Friday, December 14, 2012

Speech Eval and Parent-Teacher Conference

Big Walker (I love when she spots the puddle
and shouts "Wawa!" with complete surprise)

Allie had part 2 of her semi-annual speech evaluation yesterday and it was great.  The speech pathologist is allergic to cats so we went to her office for the meeting.  Allie was such a big kid.  She was walking all around this big room, exploring all the toys, asking us to get the toys that were out of reach, throwing mini-tantrums when we wouldn't immediately get said toys for her.  She seems so much older now that she is walking around everywhere. 

The pathologist and I filled out a paper evaluation of what Allie can and can't say and does and doesn't understand.  I am happy to report that our 22 month old Allie is scoring at 20 months for her receptive language (what she understands) and 24 months for her expressive language (what she says).  The pathologist said that these reports are not an exact science but Allie's scores show us that she approximately where she should be for her age.  It's strange because Jonathan, Allie's teachers, her therapists, and I all think that Allie understands everything we say but we are worried about what she can/chooses to say.  I would have expected the scores to be reversed.

It seems like Allie has a handful of words that she uses a lot.  However, we created a full list of the words that Allie says without prompting and she has over 40.  The pathologist said that kids should have 50 words by 2 years old, so Allie is on the right track.  She was also impressed that Allie is stringing 2-3 words together (for example, "more water please" or "it's a book") and said that kids aren't expected to do that until after 2.  She was also impressed that Allie says the beginning and ending sounds of some words because a lot of kids don't do that well until later either.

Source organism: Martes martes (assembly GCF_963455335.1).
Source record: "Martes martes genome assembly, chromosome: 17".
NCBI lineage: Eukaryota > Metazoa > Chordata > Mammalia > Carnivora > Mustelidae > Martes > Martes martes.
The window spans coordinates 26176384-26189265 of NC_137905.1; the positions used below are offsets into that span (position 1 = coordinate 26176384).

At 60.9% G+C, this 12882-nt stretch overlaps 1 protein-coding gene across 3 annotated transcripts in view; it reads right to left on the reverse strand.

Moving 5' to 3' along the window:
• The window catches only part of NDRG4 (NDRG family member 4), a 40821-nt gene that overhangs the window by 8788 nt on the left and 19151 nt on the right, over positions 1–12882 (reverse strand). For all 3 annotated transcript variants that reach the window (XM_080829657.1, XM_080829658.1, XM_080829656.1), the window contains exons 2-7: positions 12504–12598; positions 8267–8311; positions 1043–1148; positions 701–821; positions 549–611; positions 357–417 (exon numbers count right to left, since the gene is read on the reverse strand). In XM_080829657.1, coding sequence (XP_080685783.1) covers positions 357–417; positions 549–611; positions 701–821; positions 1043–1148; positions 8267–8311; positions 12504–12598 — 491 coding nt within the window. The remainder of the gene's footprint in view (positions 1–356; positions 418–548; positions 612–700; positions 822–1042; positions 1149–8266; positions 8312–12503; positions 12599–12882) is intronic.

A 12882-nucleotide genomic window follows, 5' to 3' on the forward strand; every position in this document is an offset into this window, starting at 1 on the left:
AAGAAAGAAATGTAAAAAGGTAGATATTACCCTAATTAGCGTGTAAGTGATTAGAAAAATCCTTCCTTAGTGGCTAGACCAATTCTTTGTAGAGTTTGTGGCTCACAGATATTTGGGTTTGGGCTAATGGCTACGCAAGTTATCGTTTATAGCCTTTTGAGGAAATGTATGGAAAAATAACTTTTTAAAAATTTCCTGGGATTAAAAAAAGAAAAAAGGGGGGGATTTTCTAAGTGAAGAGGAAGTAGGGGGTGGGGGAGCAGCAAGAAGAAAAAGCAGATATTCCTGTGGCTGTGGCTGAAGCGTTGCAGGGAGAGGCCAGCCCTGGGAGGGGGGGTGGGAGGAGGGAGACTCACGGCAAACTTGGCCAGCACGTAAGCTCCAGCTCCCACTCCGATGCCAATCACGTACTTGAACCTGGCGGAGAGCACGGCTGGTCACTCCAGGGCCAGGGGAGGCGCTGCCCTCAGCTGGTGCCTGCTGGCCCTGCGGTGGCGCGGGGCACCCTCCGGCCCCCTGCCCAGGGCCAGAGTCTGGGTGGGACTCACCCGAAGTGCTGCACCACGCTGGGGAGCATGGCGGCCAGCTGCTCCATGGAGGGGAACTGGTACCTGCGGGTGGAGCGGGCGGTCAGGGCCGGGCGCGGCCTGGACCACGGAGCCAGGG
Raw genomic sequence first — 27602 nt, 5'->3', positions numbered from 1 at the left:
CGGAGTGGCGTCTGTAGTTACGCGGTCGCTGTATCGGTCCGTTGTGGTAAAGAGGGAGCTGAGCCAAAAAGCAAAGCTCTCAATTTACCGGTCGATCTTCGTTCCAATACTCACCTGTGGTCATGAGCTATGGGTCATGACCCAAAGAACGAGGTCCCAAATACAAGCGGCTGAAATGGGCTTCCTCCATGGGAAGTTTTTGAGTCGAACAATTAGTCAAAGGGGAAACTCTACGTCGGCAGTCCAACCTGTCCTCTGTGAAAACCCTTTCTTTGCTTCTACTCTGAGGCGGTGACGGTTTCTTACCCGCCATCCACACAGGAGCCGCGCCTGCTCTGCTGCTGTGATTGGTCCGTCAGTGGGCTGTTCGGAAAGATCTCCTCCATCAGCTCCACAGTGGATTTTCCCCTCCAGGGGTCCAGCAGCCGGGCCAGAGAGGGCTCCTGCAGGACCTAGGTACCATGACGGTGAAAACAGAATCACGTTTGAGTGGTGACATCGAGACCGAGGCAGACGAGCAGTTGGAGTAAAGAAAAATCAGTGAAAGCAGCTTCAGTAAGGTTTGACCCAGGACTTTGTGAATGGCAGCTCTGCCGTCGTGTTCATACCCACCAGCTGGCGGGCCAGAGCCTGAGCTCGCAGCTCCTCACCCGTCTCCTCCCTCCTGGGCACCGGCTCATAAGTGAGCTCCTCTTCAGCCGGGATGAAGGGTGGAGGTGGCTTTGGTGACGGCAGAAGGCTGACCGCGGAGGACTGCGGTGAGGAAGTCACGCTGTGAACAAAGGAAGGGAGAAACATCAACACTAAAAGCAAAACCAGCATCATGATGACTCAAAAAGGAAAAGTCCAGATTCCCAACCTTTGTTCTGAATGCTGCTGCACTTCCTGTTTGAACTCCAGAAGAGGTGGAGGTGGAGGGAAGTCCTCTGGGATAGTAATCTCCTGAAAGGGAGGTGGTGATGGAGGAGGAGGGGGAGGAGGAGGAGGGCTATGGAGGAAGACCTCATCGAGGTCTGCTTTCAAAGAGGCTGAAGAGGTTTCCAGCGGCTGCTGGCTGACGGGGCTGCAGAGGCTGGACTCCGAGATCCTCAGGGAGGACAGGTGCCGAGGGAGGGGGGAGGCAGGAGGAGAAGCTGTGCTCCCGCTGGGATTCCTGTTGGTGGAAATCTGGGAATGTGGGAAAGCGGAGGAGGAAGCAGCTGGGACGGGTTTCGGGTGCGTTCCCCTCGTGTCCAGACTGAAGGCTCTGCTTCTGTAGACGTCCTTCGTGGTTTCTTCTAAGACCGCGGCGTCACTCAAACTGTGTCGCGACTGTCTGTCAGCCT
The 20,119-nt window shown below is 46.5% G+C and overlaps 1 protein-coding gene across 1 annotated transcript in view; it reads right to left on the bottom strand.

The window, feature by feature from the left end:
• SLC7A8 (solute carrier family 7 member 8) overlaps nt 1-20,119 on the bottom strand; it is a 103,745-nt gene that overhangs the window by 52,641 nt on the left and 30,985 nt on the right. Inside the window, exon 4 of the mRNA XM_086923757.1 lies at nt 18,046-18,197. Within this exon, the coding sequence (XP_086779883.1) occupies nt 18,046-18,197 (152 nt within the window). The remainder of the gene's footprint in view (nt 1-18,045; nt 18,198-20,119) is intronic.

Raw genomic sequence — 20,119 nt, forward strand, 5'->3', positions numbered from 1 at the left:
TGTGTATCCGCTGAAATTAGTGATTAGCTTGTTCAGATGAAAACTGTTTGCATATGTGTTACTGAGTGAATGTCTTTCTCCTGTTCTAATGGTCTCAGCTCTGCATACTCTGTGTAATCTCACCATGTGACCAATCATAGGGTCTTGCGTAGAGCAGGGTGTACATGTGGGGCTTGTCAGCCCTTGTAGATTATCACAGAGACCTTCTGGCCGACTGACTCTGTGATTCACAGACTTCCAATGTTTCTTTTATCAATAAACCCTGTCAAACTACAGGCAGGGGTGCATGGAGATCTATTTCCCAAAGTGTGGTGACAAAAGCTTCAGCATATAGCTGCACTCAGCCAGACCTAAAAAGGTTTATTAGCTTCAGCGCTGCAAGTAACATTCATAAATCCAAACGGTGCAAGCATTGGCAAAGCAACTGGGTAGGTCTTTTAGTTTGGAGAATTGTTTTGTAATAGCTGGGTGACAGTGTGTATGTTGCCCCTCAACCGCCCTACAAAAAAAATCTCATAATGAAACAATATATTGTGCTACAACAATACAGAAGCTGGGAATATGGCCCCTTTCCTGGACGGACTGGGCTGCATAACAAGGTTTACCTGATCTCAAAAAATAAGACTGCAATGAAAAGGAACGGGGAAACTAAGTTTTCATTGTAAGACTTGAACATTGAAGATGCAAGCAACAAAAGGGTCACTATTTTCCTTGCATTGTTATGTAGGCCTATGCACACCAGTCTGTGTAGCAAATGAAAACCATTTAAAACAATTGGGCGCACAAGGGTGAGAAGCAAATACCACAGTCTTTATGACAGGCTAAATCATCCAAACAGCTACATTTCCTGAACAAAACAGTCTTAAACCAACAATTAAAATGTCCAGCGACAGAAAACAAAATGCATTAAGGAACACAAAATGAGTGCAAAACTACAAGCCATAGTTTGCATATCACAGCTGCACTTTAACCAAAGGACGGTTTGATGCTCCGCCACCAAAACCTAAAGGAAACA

We will be doing another evaluation a couple months after Allie turns 2 to see how things are progressing.

It was a great evaluation but we're still carefully watching her speech development.  Although this is one of the areas that Allie is doing well in, it is perhaps the area that I am most concerned with.

On Wednesday, Jonathan and I had our annual parent-teacher conference with one of Allie's daycare teachers.  Moral of the story: Allie is kicking butt at everything.  Her teacher says that she's happy with how Allie follows instructions, learns rules and routines, and plays with her friends.  She commented that Allie is getting more and more independent, especially now that she's walking, and that Allie isn't getting as frustrated as she used to.  We see her frustration lessening too as she is gaining the ability to tell us what she wants or just do what she wants herself. 

I was dropping Allie off this morning and I caught some of her playing WITH instead of NEXT TO the other kids.  It seems like she is more into this than the rest of the kids are.  She walked over to a toy table next to a boy who was stacking blocks.  She picked up a block, stacked it on his block, and smiled at him.  He glared back at her not finding her nearly as charming as she was being, grabbed the other block that was in front of her, and walked away.  Allie looked up at me and laughed as if to say "He thinks he can get away from me that easily!"  Then she turned and walked after him.

I said goodbye and left, but I peaked in the window on my walk to to train.  Allie and the boy were racing cars together and Allie was crashing her car into his.  This time, he seemed to be enjoying it.

1 comment:

  1. Michelle, I love your description of events. I almost feel as if I'm there seeing all of it myself. I'm so happy for you, Jonathan and Allie. Allie is where she is because of the two of you. But my real question is.....if she has 40 words, when can we expect "Gama"?

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